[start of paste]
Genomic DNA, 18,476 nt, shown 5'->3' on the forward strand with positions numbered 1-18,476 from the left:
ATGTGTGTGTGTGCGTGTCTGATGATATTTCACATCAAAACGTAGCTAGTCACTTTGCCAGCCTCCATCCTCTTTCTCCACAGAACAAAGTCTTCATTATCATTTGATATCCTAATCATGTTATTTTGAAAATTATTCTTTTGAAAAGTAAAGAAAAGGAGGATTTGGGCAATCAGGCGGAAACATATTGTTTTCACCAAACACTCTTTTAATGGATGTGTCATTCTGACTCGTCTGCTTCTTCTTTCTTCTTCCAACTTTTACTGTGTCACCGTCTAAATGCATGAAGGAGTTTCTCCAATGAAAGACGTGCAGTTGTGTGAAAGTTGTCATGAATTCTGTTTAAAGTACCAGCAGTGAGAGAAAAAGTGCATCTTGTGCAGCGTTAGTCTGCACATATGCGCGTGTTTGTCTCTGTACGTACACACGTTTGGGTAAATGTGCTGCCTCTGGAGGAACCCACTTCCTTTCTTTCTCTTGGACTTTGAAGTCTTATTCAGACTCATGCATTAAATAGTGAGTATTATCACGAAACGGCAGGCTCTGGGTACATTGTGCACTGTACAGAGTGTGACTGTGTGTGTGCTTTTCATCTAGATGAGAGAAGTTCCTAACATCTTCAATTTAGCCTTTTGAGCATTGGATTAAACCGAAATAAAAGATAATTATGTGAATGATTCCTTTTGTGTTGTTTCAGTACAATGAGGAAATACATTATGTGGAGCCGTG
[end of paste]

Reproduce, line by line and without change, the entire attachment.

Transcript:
Genomic DNA, 18,476 nt, shown 5'->3' on the forward strand with positions numbered 1-18,476 from the left:
ATGTGTGTGTGTGCGTGTCTGATGATATTTCACATCAAAACGTAGCTAGTCACTTTGCCAGCCTCCATCCTCTTTCTCCACAGAACAAAGTCTTCATTATCATTTGATATCCTAATCATGTTATTTTGAAAATTATTCTTTTGAAAAGTAAAGAAAAGGAGGATTTGGGCAATCAGGCGGAAACATATTGTTTTCACCAAACACTCTTTTAATGGATGTGTCATTCTGACTCGTCTGCTTCTTCTTTCTTCTTCCAACTTTTACTGTGTCACCGTCTAAATGCATGAAGGAGTTTCTCCAATGAAAGACGTGCAGTTGTGTGAAAGTTGTCATGAATTCTGTTTAAAGTACCAGCAGTGAGAGAAAAAGTGCATCTTGTGCAGCGTTAGTCTGCACATATGCGCGTGTTTGTCTCTGTACGTACACACGTTTGGGTAAATGTGCTGCCTCTGGAGGAACCCACTTCCTTTCTTTCTCTTGGACTTTGAAGTCTTATTCAGACTCATGCATTAAATAGTGAGTATTATCACGAAACGGCAGGCTCTGGGTACATTGTGCACTGTACAGAGTGTGACTGTGTGTGTGCTTTTCATCTAGATGAGAGAAGTTCCTAACATCTTCAATTTAGCCTTTTGAGCATTGGATTAAACCGAAATAAAAGATAATTATGTGAATGATTCCTTTTGTGTTGTTTCAGTACAATGAGGAAATACATTATGTGGAGCCGTG